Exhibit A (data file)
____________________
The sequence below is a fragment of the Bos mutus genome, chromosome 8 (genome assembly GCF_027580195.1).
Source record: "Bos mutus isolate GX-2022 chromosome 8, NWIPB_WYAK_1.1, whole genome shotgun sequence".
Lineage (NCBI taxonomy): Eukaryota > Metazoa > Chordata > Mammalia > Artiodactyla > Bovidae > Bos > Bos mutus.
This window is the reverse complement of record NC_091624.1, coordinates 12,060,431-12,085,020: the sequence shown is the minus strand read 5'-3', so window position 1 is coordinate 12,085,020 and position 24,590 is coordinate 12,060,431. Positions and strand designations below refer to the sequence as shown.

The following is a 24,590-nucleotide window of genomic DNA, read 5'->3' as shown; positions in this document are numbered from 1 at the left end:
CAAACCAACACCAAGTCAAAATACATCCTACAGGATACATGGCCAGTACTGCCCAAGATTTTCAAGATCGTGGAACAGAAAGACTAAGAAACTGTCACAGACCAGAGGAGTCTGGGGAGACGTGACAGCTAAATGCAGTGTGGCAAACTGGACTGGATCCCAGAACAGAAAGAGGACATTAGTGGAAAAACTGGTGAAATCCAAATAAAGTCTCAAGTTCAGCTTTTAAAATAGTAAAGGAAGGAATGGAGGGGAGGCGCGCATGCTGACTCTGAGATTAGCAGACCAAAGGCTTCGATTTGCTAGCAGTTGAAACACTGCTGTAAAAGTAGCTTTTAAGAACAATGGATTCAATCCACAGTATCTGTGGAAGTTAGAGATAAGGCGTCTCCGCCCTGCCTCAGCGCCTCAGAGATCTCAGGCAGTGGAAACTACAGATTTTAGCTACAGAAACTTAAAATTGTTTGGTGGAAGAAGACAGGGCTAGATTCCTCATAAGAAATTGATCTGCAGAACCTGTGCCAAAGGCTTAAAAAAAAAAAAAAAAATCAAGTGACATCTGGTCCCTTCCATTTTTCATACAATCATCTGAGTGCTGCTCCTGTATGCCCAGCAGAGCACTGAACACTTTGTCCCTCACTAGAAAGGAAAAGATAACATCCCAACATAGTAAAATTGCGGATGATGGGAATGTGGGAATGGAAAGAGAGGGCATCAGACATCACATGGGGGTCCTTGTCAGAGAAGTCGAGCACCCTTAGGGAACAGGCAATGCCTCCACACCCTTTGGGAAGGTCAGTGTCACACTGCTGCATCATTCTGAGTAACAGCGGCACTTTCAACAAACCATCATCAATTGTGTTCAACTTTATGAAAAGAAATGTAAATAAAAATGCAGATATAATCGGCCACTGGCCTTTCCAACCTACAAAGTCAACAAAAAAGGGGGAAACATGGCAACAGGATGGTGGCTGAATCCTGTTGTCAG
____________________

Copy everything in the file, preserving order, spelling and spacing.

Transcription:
The sequence below is a fragment of the Bos mutus genome, chromosome 8 (genome assembly GCF_027580195.1).
Source record: "Bos mutus isolate GX-2022 chromosome 8, NWIPB_WYAK_1.1, whole genome shotgun sequence".
Lineage (NCBI taxonomy): Eukaryota > Metazoa > Chordata > Mammalia > Artiodactyla > Bovidae > Bos > Bos mutus.
This window is the reverse complement of record NC_091624.1, coordinates 12,060,431-12,085,020: the sequence shown is the minus strand read 5'-3', so window position 1 is coordinate 12,085,020 and position 24,590 is coordinate 12,060,431. Positions and strand designations below refer to the sequence as shown.

The following is a 24,590-nucleotide window of genomic DNA, read 5'->3' as shown; positions in this document are numbered from 1 at the left end:
CAAACCAACACCAAGTCAAAATACATCCTACAGGATACATGGCCAGTACTGCCCAAGATTTTCAAGATCGTGGAACAGAAAGACTAAGAAACTGTCACAGACCAGAGGAGTCTGGGGAGACGTGACAGCTAAATGCAGTGTGGCAAACTGGACTGGATCCCAGAACAGAAAGAGGACATTAGTGGAAAAACTGGTGAAATCCAAATAAAGTCTCAAGTTCAGCTTTTAAAATAGTAAAGGAAGGAATGGAGGGGAGGCGCGCATGCTGACTCTGAGATTAGCAGACCAAAGGCTTCGATTTGCTAGCAGTTGAAACACTGCTGTAAAAGTAGCTTTTAAGAACAATGGATTCAATCCACAGTATCTGTGGAAGTTAGAGATAAGGCGTCTCCGCCCTGCCTCAGCGCCTCAGAGATCTCAGGCAGTGGAAACTACAGATTTTAGCTACAGAAACTTAAAATTGTTTGGTGGAAGAAGACAGGGCTAGATTCCTCATAAGAAATTGATCTGCAGAACCTGTGCCAAAGGCTTAAAAAAAAAAAAAAAAATCAAGTGACATCTGGTCCCTTCCATTTTTCATACAATCATCTGAGTGCTGCTCCTGTATGCCCAGCAGAGCACTGAACACTTTGTCCCTCACTAGAAAGGAAAAGATAACATCCCAACATAGTAAAATTGCGGATGATGGGAATGTGGGAATGGAAAGAGAGGGCATCAGACATCACATGGGGGTCCTTGTCAGAGAAGTCGAGCACCCTTAGGGAACAGGCAATGCCTCCACACCCTTTGGGAAGGTCAGTGTCACACTGCTGCATCATTCTGAGTAACAGCGGCACTTTCAACAAACCATCATCAATTGTGTTCAACTTTATGAAAAGAAATGTAAATAAAAATGCAGATATAATCGGCCACTGGCCTTTCCAACCTACAAAGTCAACAAAAAAGGGGGAAACATGGCAACAGGATGGTGGCTGAATCCTGTTGTCAG